The Mountains are Bloody Beautiful

I don’t want to write about nature in the same way that I don’t want to put in a tampon. But I’m still bleeding, and even if I try to avoid feminine hygiene products because they bug me, the blood will still come. And I can’t avoid the fact that these beautiful mountains surround me, that they urge me to write about them, even though I’m not a nature writer. But here they are, beckoning me to put them to use.

I hate tampons. The thought of sticking a wad of cotton up my who-ha makes my skin shiver. Instead of dipping into nature writing via the mountains that are plopped down in front of my eyes, I think I’ll write an essay about menstrual blood. What could be more natural than that? But tampons aren’t natural, but I’m also sure as hell not going to old-fashion style it by safety pinning cloth to my underwear.

The mountains raise their eyebrows at me.

I had a Diva Cup for four years, and I loved it. “What’s a Diva Cup?” you may wonder. Imagine a rubber conical shaped shot glass with a stem on the bottom. It stays inside your vagina and can hold up to two ounces of blood—which is all anyone really bleeds in one week. So technically you could keep the Diva Cup inside you for the length of your period, but there is the chance it could overflow, which would just become messy and uncomfortable. Like not wearing a tampon when you really should.

To put the cup inside of you, you have to bend it in half, squat above the toilet, and shove it inside. Then it suctions open and wraps around your cervix. Because of the suctioning aspect, I can’t use my Diva Cup anymore. I have an IUD (intrauterine device), and the subsequent suctioning out of the cup could also pull out my sperm-blocker. I don’t actually know how the IUD works—if it blocks sperm, kills the little suckers, or prohibits the eggs from planting, but it hurt like hell to have the T-shaped plastic instrument implanted in my uterus, so I sure as shit don’t want to rip it out with my Diva Cup.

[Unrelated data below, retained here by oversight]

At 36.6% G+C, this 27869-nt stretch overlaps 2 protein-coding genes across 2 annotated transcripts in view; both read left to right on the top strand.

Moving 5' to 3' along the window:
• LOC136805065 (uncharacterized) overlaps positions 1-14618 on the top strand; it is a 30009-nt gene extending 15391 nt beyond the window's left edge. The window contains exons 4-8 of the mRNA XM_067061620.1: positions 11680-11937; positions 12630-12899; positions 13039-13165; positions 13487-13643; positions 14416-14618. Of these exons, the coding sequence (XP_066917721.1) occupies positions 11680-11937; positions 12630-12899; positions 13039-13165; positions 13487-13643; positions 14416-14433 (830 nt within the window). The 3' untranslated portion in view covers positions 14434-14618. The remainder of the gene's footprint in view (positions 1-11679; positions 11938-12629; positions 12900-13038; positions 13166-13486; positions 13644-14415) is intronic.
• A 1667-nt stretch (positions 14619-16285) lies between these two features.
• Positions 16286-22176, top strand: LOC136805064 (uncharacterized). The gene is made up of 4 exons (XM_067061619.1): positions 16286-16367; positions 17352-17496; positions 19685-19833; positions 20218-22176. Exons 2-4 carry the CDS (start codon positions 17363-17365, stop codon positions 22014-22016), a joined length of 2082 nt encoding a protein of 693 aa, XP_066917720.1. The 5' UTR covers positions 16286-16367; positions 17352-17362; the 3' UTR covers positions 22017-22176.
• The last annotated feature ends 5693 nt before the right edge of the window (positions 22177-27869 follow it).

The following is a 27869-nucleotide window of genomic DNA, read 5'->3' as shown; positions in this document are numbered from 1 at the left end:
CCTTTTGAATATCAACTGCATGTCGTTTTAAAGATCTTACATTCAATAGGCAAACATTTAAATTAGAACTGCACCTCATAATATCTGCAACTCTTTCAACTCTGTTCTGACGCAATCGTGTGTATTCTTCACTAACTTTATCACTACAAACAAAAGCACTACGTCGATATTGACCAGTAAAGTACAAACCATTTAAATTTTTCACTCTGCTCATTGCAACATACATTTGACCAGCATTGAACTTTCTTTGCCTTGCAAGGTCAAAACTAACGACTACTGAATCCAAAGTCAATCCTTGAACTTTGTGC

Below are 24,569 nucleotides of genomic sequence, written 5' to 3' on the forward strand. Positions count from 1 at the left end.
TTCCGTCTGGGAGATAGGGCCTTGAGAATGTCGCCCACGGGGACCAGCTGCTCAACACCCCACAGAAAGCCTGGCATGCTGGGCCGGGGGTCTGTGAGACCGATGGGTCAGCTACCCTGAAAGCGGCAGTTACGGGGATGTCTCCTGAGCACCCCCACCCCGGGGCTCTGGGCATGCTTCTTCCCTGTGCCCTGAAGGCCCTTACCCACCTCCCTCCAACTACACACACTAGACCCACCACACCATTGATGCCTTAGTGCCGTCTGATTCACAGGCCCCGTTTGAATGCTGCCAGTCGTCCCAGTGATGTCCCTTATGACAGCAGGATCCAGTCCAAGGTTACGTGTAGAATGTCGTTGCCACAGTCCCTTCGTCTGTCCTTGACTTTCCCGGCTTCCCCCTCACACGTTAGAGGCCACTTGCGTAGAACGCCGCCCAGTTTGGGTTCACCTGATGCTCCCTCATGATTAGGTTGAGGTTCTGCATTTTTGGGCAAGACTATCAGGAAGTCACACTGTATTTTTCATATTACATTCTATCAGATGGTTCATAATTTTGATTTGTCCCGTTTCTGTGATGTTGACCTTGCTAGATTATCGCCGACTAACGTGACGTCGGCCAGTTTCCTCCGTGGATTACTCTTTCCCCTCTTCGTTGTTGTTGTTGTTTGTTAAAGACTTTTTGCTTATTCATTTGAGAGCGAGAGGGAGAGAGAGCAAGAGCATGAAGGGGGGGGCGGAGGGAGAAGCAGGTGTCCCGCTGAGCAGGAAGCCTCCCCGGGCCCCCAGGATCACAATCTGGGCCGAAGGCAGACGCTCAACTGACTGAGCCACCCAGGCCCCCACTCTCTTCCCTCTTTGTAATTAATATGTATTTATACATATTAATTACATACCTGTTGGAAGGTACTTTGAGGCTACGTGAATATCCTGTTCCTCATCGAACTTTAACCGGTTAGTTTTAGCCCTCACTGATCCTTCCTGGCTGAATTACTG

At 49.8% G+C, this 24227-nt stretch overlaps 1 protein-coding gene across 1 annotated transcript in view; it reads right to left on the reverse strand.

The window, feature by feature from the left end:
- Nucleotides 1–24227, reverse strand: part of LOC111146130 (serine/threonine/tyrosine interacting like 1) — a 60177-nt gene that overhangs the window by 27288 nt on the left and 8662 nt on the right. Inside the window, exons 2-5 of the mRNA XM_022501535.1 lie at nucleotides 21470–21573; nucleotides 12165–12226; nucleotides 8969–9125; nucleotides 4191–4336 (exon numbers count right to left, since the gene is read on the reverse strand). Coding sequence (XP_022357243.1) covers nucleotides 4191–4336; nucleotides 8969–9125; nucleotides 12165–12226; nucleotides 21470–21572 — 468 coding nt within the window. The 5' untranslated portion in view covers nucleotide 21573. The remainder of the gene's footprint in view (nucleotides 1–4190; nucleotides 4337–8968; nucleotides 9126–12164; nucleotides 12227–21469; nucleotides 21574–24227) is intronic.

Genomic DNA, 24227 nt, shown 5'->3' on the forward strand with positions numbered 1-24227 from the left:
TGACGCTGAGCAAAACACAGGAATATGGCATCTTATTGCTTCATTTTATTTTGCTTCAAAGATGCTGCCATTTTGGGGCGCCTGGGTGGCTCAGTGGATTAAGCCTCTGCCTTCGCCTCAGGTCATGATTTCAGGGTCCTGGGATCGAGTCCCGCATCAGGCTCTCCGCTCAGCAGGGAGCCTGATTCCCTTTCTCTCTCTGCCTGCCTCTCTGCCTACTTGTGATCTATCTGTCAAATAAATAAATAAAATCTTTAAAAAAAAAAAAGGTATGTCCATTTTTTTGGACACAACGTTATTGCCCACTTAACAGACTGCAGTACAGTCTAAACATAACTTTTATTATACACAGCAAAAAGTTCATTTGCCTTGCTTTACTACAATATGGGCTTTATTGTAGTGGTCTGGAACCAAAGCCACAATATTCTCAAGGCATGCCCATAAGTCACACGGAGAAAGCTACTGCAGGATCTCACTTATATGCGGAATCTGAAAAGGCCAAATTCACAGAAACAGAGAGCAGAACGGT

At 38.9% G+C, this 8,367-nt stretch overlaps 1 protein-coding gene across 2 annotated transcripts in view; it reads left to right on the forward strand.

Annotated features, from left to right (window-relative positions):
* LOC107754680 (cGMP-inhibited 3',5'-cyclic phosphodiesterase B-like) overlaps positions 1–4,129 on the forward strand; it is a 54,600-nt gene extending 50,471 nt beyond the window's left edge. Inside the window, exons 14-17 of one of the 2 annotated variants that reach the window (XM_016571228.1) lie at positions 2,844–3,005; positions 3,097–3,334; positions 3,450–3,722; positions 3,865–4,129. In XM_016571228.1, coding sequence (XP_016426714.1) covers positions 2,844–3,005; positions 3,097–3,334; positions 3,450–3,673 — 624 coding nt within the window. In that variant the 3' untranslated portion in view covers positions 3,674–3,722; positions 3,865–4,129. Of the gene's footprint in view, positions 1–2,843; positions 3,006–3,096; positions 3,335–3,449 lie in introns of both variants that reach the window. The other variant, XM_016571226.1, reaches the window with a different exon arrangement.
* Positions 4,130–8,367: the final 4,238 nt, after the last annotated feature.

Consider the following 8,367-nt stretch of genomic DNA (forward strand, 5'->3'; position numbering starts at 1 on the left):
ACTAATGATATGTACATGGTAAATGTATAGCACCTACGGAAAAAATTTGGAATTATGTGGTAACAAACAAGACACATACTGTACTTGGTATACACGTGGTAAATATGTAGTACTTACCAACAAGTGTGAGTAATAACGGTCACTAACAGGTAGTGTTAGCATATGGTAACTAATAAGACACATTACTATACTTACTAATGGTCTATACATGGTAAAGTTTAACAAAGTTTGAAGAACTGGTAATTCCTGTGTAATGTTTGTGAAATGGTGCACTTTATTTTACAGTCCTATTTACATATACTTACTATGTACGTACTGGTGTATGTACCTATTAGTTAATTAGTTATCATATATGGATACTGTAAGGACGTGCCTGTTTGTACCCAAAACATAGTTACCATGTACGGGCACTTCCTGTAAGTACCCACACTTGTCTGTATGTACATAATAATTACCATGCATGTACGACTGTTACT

Thus, back to the tampons.

My period came a week early this month, and my mother says it’s from high altitude. I just moved to Colorado from Texas, and my welcoming party was a high elevation blood bath. Clot Fest 2012, my boyfriend calls it. Shark Week, my friends call it.

And the mountains are so beautiful, etc.

I have been obsessed with raccoons lately. As I sit in an itsy bitsy teeny weeny craptastic coffee shop in Nowhere Colorado, The Beatles’ “Rocky Raccoon” comes over the crackly stereo. They’re everywhere in my mind. I don’t know why I love raccoons, other than the fact that they’re sly. They live off of what the world leaves behind, makes use of what some people think is trash. And I live in the mountains in a house my family was going to abandon. No one decided to live there, so I took it over and slyly moved in, having to pay no rent, no utilities, and my grandmother even filled up the tank of the old El Camino she gave me to drive before she handed me the keys.

As I twirl along the gravel mountain roads in the El Camino, my eyes catch the sight of something that is not a raccoon, but a tree stump. It looks like a raccoon to me, because that is what I’m looking for. I want to find this animal with my own eyes, to see its beauty and its stealthiness. This latter aspect, I appreciate.